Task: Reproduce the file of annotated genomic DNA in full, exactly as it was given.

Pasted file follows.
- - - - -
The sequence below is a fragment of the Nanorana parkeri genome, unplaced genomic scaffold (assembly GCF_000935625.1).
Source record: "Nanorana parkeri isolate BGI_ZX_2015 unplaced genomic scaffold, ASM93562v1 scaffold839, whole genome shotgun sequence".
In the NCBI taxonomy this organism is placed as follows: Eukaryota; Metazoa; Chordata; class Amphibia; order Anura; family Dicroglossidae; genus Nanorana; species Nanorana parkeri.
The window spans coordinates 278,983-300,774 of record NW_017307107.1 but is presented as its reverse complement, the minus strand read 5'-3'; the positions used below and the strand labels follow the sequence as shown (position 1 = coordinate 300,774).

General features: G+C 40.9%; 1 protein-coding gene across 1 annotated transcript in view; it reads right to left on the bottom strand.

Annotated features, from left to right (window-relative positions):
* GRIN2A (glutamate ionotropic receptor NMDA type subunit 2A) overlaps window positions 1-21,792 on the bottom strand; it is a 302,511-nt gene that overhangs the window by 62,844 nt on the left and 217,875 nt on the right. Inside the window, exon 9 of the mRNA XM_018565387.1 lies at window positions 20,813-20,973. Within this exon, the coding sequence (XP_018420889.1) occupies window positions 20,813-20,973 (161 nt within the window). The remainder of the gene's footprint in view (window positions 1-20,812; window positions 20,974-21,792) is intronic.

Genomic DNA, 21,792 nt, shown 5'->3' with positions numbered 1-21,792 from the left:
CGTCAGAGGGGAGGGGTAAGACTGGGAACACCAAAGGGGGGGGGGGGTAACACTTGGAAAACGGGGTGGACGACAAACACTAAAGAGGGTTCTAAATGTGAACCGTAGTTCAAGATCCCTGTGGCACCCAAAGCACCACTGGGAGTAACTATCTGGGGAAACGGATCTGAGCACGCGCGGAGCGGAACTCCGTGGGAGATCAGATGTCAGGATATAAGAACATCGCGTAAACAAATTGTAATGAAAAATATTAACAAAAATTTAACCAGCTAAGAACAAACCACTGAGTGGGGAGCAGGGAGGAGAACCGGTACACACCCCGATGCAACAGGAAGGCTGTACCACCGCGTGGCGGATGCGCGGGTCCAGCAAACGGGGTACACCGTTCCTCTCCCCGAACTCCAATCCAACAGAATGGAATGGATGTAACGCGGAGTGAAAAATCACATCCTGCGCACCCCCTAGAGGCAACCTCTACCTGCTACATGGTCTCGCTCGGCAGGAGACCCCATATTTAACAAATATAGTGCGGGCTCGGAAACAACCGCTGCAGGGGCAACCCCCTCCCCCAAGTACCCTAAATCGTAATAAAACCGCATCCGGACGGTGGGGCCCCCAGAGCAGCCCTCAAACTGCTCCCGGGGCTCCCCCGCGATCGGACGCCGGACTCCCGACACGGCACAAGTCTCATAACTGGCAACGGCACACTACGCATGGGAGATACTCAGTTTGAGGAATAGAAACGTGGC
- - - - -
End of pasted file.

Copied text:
The sequence below is a fragment of the Nanorana parkeri genome, unplaced genomic scaffold (assembly GCF_000935625.1).
Source record: "Nanorana parkeri isolate BGI_ZX_2015 unplaced genomic scaffold, ASM93562v1 scaffold839, whole genome shotgun sequence".
In the NCBI taxonomy this organism is placed as follows: Eukaryota; Metazoa; Chordata; class Amphibia; order Anura; family Dicroglossidae; genus Nanorana; species Nanorana parkeri.
The window spans coordinates 278,983-300,774 of record NW_017307107.1 but is presented as its reverse complement, the minus strand read 5'-3'; the positions used below and the strand labels follow the sequence as shown (position 1 = coordinate 300,774).

General features: G+C 40.9%; 1 protein-coding gene across 1 annotated transcript in view; it reads right to left on the bottom strand.

Annotated features, from left to right (window-relative positions):
* GRIN2A (glutamate ionotropic receptor NMDA type subunit 2A) overlaps window positions 1-21,792 on the bottom strand; it is a 302,511-nt gene that overhangs the window by 62,844 nt on the left and 217,875 nt on the right. Inside the window, exon 9 of the mRNA XM_018565387.1 lies at window positions 20,813-20,973. Within this exon, the coding sequence (XP_018420889.1) occupies window positions 20,813-20,973 (161 nt within the window). The remainder of the gene's footprint in view (window positions 1-20,812; window positions 20,974-21,792) is intronic.

Genomic DNA, 21,792 nt, shown 5'->3' with positions numbered 1-21,792 from the left:
CGTCAGAGGGGAGGGGTAAGACTGGGAACACCAAAGGGGGGGGGGGGTAACACTTGGAAAACGGGGTGGACGACAAACACTAAAGAGGGTTCTAAATGTGAACCGTAGTTCAAGATCCCTGTGGCACCCAAAGCACCACTGGGAGTAACTATCTGGGGAAACGGATCTGAGCACGCGCGGAGCGGAACTCCGTGGGAGATCAGATGTCAGGATATAAGAACATCGCGTAAACAAATTGTAATGAAAAATATTAACAAAAATTTAACCAGCTAAGAACAAACCACTGAGTGGGGAGCAGGGAGGAGAACCGGTACACACCCCGATGCAACAGGAAGGCTGTACCACCGCGTGGCGGATGCGCGGGTCCAGCAAACGGGGTACACCGTTCCTCTCCCCGAACTCCAATCCAACAGAATGGAATGGATGTAACGCGGAGTGAAAAATCACATCCTGCGCACCCCCTAGAGGCAACCTCTACCTGCTACATGGTCTCGCTCGGCAGGAGACCCCATATTTAACAAATATAGTGCGGGCTCGGAAACAACCGCTGCAGGGGCAACCCCCTCCCCCAAGTACCCTAAATCGTAATAAAACCGCATCCGGACGGTGGGGCCCCCAGAGCAGCCCTCAAACTGCTCCCGGGGCTCCCCCGCGATCGGACGCCGGACTCCCGACACGGCACAAGTCTCATAACTGGCAACGGCACACTACGCATGGGAGATACTCAGTTTGAGGAATAGAAACGTGGC